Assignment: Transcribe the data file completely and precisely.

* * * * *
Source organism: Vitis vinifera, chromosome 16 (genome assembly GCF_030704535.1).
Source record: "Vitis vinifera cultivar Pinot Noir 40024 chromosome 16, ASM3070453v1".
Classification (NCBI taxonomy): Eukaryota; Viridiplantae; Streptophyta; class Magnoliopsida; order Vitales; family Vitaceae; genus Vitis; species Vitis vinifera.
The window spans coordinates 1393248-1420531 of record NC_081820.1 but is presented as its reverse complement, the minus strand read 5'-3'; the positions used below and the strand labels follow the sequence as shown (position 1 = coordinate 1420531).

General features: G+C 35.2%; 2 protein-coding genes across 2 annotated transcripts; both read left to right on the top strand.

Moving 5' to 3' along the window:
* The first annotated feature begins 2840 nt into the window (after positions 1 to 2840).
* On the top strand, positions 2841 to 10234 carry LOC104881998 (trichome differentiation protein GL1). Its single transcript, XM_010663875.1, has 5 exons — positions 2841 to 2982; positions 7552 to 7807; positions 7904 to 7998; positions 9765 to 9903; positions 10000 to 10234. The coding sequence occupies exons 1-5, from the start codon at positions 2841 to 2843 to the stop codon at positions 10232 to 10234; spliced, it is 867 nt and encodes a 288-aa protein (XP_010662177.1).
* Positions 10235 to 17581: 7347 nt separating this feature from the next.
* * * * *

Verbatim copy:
Source organism: Vitis vinifera, chromosome 16 (genome assembly GCF_030704535.1).
Source record: "Vitis vinifera cultivar Pinot Noir 40024 chromosome 16, ASM3070453v1".
Classification (NCBI taxonomy): Eukaryota; Viridiplantae; Streptophyta; class Magnoliopsida; order Vitales; family Vitaceae; genus Vitis; species Vitis vinifera.
The window spans coordinates 1393248-1420531 of record NC_081820.1 but is presented as its reverse complement, the minus strand read 5'-3'; the positions used below and the strand labels follow the sequence as shown (position 1 = coordinate 1420531).

General features: G+C 35.2%; 2 protein-coding genes across 2 annotated transcripts; both read left to right on the top strand.

Moving 5' to 3' along the window:
* The first annotated feature begins 2840 nt into the window (after positions 1 to 2840).
* On the top strand, positions 2841 to 10234 carry LOC104881998 (trichome differentiation protein GL1). Its single transcript, XM_010663875.1, has 5 exons — positions 2841 to 2982; positions 7552 to 7807; positions 7904 to 7998; positions 9765 to 9903; positions 10000 to 10234. The coding sequence occupies exons 1-5, from the start codon at positions 2841 to 2843 to the stop codon at positions 10232 to 10234; spliced, it is 867 nt and encodes a 288-aa protein (XP_010662177.1).
* Positions 10235 to 17581: 7347 nt separating this feature from the next.